Leverage data and digitalization. Data can enable more effective maintenance, repair, and refurbishment. Some manufacturers use internet-connected sensors and predictive analytics to monitor product health and schedule maintenance. Data analysis can also shed light on customer usage, common faults, and wear-and-tear patterns to improve product designs.

    Additionally, digital platforms provide a channel for resale of used and refurbished products, especially if supported by comprehensive data on product condition and history, enhancing transparency and trust in the resale market. Brands may find that their used or refurbished products are already available on marketplaces like eBay, Vestiaire Collective, or Back Market.

    Reclaim and Regenerate Resources

    For companies following the use-again approach to capture value from waste materials, the distinction between technical and biological resources is key. Originally defined in the cradle-to-cradle model,6 biological resources include raw materials such as food, wood, cotton, and other animal or plant-based materials, while technical resources include metals, plastics, synthetic chemicals, and other artificial materials. The two require different approaches.

    Because biological resources are in principle renewable, the focus should be on recovering and reusing nutrients to regenerate natural systems and ensure sustainable production. Plant and animal waste can be composted and used to enrich soil health, and biogas can be recovered for energy production through anaerobic digestion.

    Remanufacture or recycle technical materials. Metals used in electronic products, such as copper, lithium, aluminum, and gold, could theoretically be reused indefinitely, particularly if recovered into their elemental forms. On the other hand, plastic is a nonrenewable resource, and plastic packaging has limited reuse. A use-again approach through recycling can be a viable option to ensure circularity of technical materials. U.K.-based packaging manufacturer Charpak uses recycled plastic as raw material for its products, which are themselves recyclable.

    Turn waste into revenue. Use again can also involve turning waste resources into products through intermediate processing. For example, materials science companies Biohm and Ecovative are using agricultural residues to grow mycelium, the rootlike structures of fungus, as bio-based materials for packaging, fashion, and building materials. Biotech company Entomics Biosystems uses organic waste to cultivate insect larvae, which is turned into a sustainable protein source for animal feed in livestock farming.

    Given the vagaries of fashion, unsold inventory can be a significant source of waste for apparel manufacturers. Luxury brand LVMH has spun out a platform, Nona Source, where others can purchase deadstock yarn, fabric, and leather. Aside from avoiding waste, this enables smaller, independent designers to purchase high-quality material that they typically would not have access to. Rype Office remanufactures used office furniture into high-quality, low-carbon products for corporate clients. As furniture makes up to 30% of embodied emissions in commercial buildings, shifting to remanufactured items can help organizations reduce their carbon, resource, and waste footprint.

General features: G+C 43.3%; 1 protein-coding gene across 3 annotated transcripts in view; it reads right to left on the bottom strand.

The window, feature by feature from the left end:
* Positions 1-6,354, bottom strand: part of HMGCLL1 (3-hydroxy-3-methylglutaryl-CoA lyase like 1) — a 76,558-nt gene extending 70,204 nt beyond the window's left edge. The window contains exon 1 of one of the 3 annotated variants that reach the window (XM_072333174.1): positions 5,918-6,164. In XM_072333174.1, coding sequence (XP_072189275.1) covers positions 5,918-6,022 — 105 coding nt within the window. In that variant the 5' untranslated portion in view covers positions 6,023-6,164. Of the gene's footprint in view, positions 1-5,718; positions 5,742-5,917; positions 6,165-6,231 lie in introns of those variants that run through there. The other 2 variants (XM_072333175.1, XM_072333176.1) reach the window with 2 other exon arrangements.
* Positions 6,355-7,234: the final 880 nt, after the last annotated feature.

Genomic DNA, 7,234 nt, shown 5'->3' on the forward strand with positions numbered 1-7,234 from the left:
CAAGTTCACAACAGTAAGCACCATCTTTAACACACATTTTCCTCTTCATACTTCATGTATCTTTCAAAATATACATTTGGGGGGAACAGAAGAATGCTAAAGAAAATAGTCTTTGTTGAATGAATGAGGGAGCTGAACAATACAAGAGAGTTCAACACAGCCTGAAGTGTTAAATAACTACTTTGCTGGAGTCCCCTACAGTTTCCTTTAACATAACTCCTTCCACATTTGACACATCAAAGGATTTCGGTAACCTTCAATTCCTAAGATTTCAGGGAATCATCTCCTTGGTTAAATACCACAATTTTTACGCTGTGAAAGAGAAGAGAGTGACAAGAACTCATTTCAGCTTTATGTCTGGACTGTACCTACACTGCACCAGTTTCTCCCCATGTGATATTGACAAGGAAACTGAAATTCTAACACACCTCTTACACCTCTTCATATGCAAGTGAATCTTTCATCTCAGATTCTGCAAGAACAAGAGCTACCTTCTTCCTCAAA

Design products with recycling in mind. Like use longer, use again starts with product design. Most products today suffer from low recycling rates, and most recycling is really downcycling into lower-quality products, such as garments into rags or insulation materials.

    One reason for this is that many products are not designed for recyclability. They are often composed of a mix of materials, each with different degrees of recyclability and requiring different treatment. For example, clothing often contains a mix of natural and synthetic fibers; electronic devices comprise a host of different metals, plastics, glass, and other materials; and packaging frequently includes labels or linings. Ideally, products should be made from single materials, such as mono-fiber textiles or polyethylene terephthalate (PET)-only packaging, although this is often not possible.

    Designing for use again involves several approaches. The first step is to maximize the proportion of recycled or regenerative materials that are themselves recyclable or biodegradable in order to reduce the use of virgin materials and production of waste. This includes eliminating toxic elements. For example, flooring company Tarkett’s carpet brand Desso and carpet manufacturer Hook & Loom designed out toxic chemicals and materials that would limit the reusability or biodegradability of their materials.

    Designers must also consider disassembly. Just as with use-longer models, products should be designed to be easily taken apart so that components can be remanufactured or recycled. The E.U.-funded Buildings as Material Banks project applied this principle, developing standards and tools such as the Reversible Building Design Protocol so that buildings can be deconstructed to recover and reuse materials.

    This design approach will often require development of new materials and processes that meet quality and performance criteria. Charpak addressed this by working with innovation partners on modular design and replacing black plastic with 100% recyclable gray plastic. This required a full life-cycle analysis of product design for recyclability, including considering the post-use phase and managing trade-offs. For example, a certain percentage of virgin material was required to meet functional and aesthetic requirements.

    Establish reverse logistics systems and partnerships. Designing circular products does not necessarily result in actual circularity in the absence of effective reverse logistics systems. Modern supply chains are typically optimized for producing and distributing products into the market, with less emphasis on getting products and materials back for reuse. For manufacturers transitioning to a circular model, the challenge extends beyond merely ensuring effective recycling of their products to also guaranteeing certainty of supply of raw materials to create their products.